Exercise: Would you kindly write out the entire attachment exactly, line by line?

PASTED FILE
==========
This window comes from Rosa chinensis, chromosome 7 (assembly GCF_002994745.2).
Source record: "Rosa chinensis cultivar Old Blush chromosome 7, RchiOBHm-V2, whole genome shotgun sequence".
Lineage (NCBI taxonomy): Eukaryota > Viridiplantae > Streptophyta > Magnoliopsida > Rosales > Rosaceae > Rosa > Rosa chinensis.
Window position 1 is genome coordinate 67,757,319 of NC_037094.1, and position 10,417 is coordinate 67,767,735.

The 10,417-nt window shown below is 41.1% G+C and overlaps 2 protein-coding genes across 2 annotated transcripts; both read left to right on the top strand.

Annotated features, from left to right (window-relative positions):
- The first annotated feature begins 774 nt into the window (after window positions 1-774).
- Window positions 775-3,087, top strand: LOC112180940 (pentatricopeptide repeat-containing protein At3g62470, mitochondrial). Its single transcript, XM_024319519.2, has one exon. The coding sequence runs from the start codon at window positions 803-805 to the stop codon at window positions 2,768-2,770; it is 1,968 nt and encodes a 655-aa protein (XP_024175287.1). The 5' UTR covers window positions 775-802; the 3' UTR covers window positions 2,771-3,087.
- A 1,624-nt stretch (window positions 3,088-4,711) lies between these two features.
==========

This window comes from Rosa chinensis, chromosome 7 (assembly GCF_002994745.2).
Source record: "Rosa chinensis cultivar Old Blush chromosome 7, RchiOBHm-V2, whole genome shotgun sequence".
Lineage (NCBI taxonomy): Eukaryota > Viridiplantae > Streptophyta > Magnoliopsida > Rosales > Rosaceae > Rosa > Rosa chinensis.
Window position 1 is genome coordinate 67,757,319 of NC_037094.1, and position 10,417 is coordinate 67,767,735.

The 10,417-nt window shown below is 41.1% G+C and overlaps 2 protein-coding genes across 2 annotated transcripts; both read left to right on the top strand.

Annotated features, from left to right (window-relative positions):
- The first annotated feature begins 774 nt into the window (after window positions 1-774).
- Window positions 775-3,087, top strand: LOC112180940 (pentatricopeptide repeat-containing protein At3g62470, mitochondrial). Its single transcript, XM_024319519.2, has one exon. The coding sequence runs from the start codon at window positions 803-805 to the stop codon at window positions 2,768-2,770; it is 1,968 nt and encodes a 655-aa protein (XP_024175287.1). The 5' UTR covers window positions 775-802; the 3' UTR covers window positions 2,771-3,087.
- A 1,624-nt stretch (window positions 3,088-4,711) lies between these two features.